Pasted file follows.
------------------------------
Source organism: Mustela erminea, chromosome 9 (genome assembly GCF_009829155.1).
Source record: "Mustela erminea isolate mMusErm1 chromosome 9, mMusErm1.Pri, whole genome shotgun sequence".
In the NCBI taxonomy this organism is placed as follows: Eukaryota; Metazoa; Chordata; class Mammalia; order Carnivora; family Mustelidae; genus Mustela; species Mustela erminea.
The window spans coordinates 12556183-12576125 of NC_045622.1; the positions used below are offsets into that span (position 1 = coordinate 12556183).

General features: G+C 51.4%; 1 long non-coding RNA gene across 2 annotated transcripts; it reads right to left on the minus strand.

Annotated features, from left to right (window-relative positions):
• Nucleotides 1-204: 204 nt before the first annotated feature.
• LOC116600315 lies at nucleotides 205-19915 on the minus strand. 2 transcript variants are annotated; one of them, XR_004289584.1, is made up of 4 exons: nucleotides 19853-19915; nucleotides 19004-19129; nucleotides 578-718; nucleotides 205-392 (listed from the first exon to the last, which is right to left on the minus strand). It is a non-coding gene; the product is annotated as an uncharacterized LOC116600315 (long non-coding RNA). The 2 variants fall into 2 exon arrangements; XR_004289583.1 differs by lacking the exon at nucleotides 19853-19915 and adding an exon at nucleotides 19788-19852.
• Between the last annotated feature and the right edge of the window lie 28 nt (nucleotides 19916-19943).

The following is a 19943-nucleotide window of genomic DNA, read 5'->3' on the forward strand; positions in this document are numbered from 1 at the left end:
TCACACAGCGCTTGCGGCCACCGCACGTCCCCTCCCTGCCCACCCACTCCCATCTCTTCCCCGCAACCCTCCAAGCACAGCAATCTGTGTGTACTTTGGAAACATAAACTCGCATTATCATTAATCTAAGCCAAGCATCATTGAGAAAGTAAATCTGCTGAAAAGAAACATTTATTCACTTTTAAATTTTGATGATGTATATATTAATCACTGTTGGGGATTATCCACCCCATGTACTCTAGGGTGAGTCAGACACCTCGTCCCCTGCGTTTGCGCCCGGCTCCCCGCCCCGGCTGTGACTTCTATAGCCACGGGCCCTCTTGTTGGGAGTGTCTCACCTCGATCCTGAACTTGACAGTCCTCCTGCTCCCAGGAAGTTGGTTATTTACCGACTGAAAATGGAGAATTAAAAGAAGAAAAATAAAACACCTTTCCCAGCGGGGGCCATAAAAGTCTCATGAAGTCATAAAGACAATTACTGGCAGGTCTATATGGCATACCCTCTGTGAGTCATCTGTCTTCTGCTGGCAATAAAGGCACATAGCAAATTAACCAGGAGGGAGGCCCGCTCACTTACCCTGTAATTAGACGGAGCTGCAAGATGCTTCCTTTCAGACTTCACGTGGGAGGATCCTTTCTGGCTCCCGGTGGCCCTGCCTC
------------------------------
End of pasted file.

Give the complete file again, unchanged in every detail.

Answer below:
Source organism: Mustela erminea, chromosome 9 (genome assembly GCF_009829155.1).
Source record: "Mustela erminea isolate mMusErm1 chromosome 9, mMusErm1.Pri, whole genome shotgun sequence".
In the NCBI taxonomy this organism is placed as follows: Eukaryota; Metazoa; Chordata; class Mammalia; order Carnivora; family Mustelidae; genus Mustela; species Mustela erminea.
The window spans coordinates 12556183-12576125 of NC_045622.1; the positions used below are offsets into that span (position 1 = coordinate 12556183).

General features: G+C 51.4%; 1 long non-coding RNA gene across 2 annotated transcripts; it reads right to left on the minus strand.

Annotated features, from left to right (window-relative positions):
• Nucleotides 1-204: 204 nt before the first annotated feature.
• LOC116600315 lies at nucleotides 205-19915 on the minus strand. 2 transcript variants are annotated; one of them, XR_004289584.1, is made up of 4 exons: nucleotides 19853-19915; nucleotides 19004-19129; nucleotides 578-718; nucleotides 205-392 (listed from the first exon to the last, which is right to left on the minus strand). It is a non-coding gene; the product is annotated as an uncharacterized LOC116600315 (long non-coding RNA). The 2 variants fall into 2 exon arrangements; XR_004289583.1 differs by lacking the exon at nucleotides 19853-19915 and adding an exon at nucleotides 19788-19852.
• Between the last annotated feature and the right edge of the window lie 28 nt (nucleotides 19916-19943).

The following is a 19943-nucleotide window of genomic DNA, read 5'->3' on the forward strand; positions in this document are numbered from 1 at the left end:
TCACACAGCGCTTGCGGCCACCGCACGTCCCCTCCCTGCCCACCCACTCCCATCTCTTCCCCGCAACCCTCCAAGCACAGCAATCTGTGTGTACTTTGGAAACATAAACTCGCATTATCATTAATCTAAGCCAAGCATCATTGAGAAAGTAAATCTGCTGAAAAGAAACATTTATTCACTTTTAAATTTTGATGATGTATATATTAATCACTGTTGGGGATTATCCACCCCATGTACTCTAGGGTGAGTCAGACACCTCGTCCCCTGCGTTTGCGCCCGGCTCCCCGCCCCGGCTGTGACTTCTATAGCCACGGGCCCTCTTGTTGGGAGTGTCTCACCTCGATCCTGAACTTGACAGTCCTCCTGCTCCCAGGAAGTTGGTTATTTACCGACTGAAAATGGAGAATTAAAAGAAGAAAAATAAAACACCTTTCCCAGCGGGGGCCATAAAAGTCTCATGAAGTCATAAAGACAATTACTGGCAGGTCTATATGGCATACCCTCTGTGAGTCATCTGTCTTCTGCTGGCAATAAAGGCACATAGCAAATTAACCAGGAGGGAGGCCCGCTCACTTACCCTGTAATTAGACGGAGCTGCAAGATGCTTCCTTTCAGACTTCACGTGGGAGGATCCTTTCTGGCTCCCGGTGGCCCTGCCTC